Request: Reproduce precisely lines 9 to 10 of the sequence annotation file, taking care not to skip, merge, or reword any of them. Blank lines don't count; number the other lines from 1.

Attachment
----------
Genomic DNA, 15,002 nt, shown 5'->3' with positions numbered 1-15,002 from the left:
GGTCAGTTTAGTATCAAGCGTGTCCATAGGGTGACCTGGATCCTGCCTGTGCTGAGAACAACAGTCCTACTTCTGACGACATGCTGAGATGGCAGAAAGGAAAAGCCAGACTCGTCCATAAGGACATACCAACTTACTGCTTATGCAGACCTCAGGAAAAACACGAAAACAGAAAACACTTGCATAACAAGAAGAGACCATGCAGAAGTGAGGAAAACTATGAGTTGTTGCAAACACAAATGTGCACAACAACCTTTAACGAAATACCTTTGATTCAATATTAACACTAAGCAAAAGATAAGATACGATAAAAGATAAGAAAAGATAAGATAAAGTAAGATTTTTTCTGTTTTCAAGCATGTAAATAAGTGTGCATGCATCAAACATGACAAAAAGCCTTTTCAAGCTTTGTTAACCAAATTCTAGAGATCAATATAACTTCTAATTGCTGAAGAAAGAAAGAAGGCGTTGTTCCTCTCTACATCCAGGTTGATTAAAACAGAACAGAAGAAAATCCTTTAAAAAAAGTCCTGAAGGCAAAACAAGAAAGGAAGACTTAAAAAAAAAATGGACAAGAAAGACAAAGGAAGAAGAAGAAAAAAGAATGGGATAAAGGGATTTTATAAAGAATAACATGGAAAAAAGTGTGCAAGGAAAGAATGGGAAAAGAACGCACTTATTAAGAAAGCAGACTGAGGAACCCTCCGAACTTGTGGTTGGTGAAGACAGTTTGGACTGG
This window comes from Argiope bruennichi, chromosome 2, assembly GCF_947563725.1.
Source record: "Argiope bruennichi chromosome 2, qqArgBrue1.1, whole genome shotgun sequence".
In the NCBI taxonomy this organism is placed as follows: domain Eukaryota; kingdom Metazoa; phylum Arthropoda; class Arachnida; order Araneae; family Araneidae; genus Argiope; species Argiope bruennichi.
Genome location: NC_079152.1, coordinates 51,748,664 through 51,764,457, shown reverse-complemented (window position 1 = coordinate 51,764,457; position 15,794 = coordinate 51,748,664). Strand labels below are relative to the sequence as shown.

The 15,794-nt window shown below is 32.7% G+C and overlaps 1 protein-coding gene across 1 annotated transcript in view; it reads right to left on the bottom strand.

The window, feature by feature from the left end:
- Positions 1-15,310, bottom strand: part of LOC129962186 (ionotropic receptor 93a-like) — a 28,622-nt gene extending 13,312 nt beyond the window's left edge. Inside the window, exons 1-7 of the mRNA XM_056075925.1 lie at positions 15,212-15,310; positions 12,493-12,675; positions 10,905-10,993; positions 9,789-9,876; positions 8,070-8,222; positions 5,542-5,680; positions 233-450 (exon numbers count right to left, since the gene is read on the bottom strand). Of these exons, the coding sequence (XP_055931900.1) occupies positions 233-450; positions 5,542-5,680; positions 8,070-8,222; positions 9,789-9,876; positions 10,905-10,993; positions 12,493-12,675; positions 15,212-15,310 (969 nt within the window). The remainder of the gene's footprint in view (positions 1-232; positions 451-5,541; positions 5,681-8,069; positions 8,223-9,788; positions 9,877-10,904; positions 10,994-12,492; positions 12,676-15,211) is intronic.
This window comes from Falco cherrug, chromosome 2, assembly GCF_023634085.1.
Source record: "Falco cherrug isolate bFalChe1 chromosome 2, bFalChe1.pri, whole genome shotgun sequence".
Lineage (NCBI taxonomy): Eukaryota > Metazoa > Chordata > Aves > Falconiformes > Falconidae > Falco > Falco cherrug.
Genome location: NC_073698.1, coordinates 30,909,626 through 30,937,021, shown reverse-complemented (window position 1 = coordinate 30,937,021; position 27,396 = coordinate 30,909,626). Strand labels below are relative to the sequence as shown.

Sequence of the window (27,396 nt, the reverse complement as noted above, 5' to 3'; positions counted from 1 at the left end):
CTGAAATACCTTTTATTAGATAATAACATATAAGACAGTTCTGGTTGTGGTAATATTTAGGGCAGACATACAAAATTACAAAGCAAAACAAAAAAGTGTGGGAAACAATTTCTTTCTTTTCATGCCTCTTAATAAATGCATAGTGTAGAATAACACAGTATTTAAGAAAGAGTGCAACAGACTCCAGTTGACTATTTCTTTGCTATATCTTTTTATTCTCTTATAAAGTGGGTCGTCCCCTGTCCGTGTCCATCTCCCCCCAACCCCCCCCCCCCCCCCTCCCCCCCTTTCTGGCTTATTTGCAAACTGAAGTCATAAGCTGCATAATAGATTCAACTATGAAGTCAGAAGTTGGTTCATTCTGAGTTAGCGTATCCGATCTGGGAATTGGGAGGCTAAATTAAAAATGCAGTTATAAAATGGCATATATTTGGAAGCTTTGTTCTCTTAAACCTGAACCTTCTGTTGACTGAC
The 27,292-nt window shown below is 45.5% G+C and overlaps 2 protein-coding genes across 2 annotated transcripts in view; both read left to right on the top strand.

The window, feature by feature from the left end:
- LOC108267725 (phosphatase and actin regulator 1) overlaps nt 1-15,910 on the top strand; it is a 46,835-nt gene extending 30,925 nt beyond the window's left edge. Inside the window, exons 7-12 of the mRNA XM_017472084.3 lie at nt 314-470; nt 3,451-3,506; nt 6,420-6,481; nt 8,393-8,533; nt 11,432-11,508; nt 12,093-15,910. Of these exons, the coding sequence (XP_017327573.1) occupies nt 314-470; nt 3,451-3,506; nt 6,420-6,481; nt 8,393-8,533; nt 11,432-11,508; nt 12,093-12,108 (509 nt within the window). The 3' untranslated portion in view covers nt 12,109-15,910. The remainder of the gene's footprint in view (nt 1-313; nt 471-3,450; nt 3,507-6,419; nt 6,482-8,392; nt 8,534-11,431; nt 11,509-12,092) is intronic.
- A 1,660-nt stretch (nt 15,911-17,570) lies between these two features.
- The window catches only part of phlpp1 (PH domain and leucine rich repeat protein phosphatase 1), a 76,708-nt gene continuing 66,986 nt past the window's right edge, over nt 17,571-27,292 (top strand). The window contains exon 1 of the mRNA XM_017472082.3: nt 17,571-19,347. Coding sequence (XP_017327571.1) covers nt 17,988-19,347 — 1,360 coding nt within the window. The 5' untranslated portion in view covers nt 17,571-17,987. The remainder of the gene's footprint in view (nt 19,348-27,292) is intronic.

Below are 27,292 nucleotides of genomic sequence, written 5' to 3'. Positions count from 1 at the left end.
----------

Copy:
- Positions 1-15,310, bottom strand: part of LOC129962186 (ionotropic receptor 93a-like) — a 28,622-nt gene extending 13,312 nt beyond the window's left edge. Inside the window, exons 1-7 of the mRNA XM_056075925.1 lie at positions 15,212-15,310; positions 12,493-12,675; positions 10,905-10,993; positions 9,789-9,876; positions 8,070-8,222; positions 5,542-5,680; positions 233-450 (exon numbers count right to left, since the gene is read on the bottom strand). Of these exons, the coding sequence (XP_055931900.1) occupies positions 233-450; positions 5,542-5,680; positions 8,070-8,222; positions 9,789-9,876; positions 10,905-10,993; positions 12,493-12,675; positions 15,212-15,310 (969 nt within the window). The remainder of the gene's footprint in view (positions 1-232; positions 451-5,541; positions 5,681-8,069; positions 8,223-9,788; positions 9,877-10,904; positions 10,994-12,492; positions 12,676-15,211) is intronic.
This window comes from Falco cherrug, chromosome 2, assembly GCF_023634085.1.